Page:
She advanced no politics and didn’t have a spectacular, memorable “rock star” life or death that was covered by all the available news media … just a lonely, broken-hearted alcoholic one (1896–1953).

Majorie Kinnan Rawlings

Despite her apparent successes, some critics considered her writing to lack the depth of great literature, although they praised her skill in reproducing the color, characters, speech, local customs and way of life of backwoods Florida.

“Writing is agony for me,” she once told an interviewer. “I work at it eight hours every day, hoping to get six more pages, but I’m satisfied if I get three.”

Wrong Genre?
Another factor in its apparent demise might be the prevailing view today that The Yearling – despite a few uses of the “n-word” – is a book for young readers. I find that surprising, because Pulitzer’s are not an award for children’s books.

Perhaps, in the final analysis, sales of The Yearling are fading because the story reflects a world view here we’re also losing … a much more simplistic time, where self-sufficient farming and hunting were individual necessities, and families only survived by their daily hard work and wits.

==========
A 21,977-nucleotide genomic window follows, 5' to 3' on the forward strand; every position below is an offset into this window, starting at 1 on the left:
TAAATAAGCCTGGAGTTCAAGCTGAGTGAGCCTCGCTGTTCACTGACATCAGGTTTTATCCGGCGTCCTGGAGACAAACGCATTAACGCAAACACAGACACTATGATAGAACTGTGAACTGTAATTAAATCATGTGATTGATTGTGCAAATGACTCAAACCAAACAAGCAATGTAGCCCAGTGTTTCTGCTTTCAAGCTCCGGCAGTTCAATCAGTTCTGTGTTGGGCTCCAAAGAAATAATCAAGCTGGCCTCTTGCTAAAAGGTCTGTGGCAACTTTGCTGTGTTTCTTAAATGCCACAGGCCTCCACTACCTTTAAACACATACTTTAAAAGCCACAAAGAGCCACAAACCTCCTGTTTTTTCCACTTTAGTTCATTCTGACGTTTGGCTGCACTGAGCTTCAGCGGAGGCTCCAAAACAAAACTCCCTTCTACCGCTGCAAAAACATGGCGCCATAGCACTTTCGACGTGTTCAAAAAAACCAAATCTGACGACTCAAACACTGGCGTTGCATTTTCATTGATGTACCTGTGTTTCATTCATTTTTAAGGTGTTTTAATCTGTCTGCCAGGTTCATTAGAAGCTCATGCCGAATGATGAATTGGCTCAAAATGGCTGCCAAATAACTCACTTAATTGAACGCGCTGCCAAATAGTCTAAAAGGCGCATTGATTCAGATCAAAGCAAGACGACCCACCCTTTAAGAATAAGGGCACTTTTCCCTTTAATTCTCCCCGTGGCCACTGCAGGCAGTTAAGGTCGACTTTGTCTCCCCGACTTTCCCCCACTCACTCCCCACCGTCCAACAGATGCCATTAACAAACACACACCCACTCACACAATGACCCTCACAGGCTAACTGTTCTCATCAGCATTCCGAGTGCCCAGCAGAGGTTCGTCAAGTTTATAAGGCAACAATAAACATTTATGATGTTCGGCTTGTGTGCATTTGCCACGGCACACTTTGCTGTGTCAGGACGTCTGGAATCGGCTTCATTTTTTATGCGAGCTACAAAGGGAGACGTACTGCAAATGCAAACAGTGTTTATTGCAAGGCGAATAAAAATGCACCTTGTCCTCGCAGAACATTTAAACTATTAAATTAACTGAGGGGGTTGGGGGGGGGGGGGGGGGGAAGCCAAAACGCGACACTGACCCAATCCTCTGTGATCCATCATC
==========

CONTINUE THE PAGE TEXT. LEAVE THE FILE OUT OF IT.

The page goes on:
As that world disappears it seems almost inevitable the book, and the stunning landscape it evokes, would continue to lose audience.

Readers today expect their protagonists to come face-to-face with the true meaning of hunger, loneliness and fear in other ways … like road rage, sex, vampires and zombies.

5491372-lyearling poster
MGM Movie Poster for The Yearling

As someone who read the book at a fairly young age and who also remembers the many early television broadcasts of the old, tear-jerker black & white film based upon it, it seems the world spins now at a different rate. Faster and more unrelenting.

Click picture for a scene with young actor Claude Jarman from The Yearling

Perhaps … just perhaps … the book, with all its heart-tugging sentimentality and backwoods charisma, is fading away because it can no longer keep up with the pace.

I think that’s sad.

It’s like forgetting that it’s the intention you bring to the simplest gift of time, love, laughter or friendship that is worth far more than anything you could put a bow on, because the best gift you can give your loved ones is you.